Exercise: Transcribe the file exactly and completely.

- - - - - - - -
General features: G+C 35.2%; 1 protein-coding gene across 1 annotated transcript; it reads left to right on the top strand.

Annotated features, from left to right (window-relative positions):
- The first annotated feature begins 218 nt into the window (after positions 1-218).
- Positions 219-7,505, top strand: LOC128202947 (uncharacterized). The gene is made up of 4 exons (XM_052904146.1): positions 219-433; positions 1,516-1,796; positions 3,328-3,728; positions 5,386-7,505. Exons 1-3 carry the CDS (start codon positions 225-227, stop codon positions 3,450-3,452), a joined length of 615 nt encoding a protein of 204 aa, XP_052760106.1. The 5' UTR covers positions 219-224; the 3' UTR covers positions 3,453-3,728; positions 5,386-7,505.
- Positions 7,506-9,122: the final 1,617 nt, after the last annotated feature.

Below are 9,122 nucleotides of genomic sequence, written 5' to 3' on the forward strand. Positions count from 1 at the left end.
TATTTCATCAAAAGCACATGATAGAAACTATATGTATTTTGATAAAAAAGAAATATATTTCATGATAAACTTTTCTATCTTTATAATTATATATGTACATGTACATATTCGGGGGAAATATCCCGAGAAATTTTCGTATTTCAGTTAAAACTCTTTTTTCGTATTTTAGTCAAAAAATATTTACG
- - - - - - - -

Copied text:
General features: G+C 35.2%; 1 protein-coding gene across 1 annotated transcript; it reads left to right on the top strand.

Annotated features, from left to right (window-relative positions):
- The first annotated feature begins 218 nt into the window (after positions 1-218).
- Positions 219-7,505, top strand: LOC128202947 (uncharacterized). The gene is made up of 4 exons (XM_052904146.1): positions 219-433; positions 1,516-1,796; positions 3,328-3,728; positions 5,386-7,505. Exons 1-3 carry the CDS (start codon positions 225-227, stop codon positions 3,450-3,452), a joined length of 615 nt encoding a protein of 204 aa, XP_052760106.1. The 5' UTR covers positions 219-224; the 3' UTR covers positions 3,453-3,728; positions 5,386-7,505.
- Positions 7,506-9,122: the final 1,617 nt, after the last annotated feature.

Below are 9,122 nucleotides of genomic sequence, written 5' to 3' on the forward strand. Positions count from 1 at the left end.
TATTTCATCAAAAGCACATGATAGAAACTATATGTATTTTGATAAAAAAGAAATATATTTCATGATAAACTTTTCTATCTTTATAATTATATATGTACATGTACATATTCGGGGGAAATATCCCGAGAAATTTTCGTATTTCAGTTAAAACTCTTTTTTCGTATTTTAGTCAAAAAATATTTACG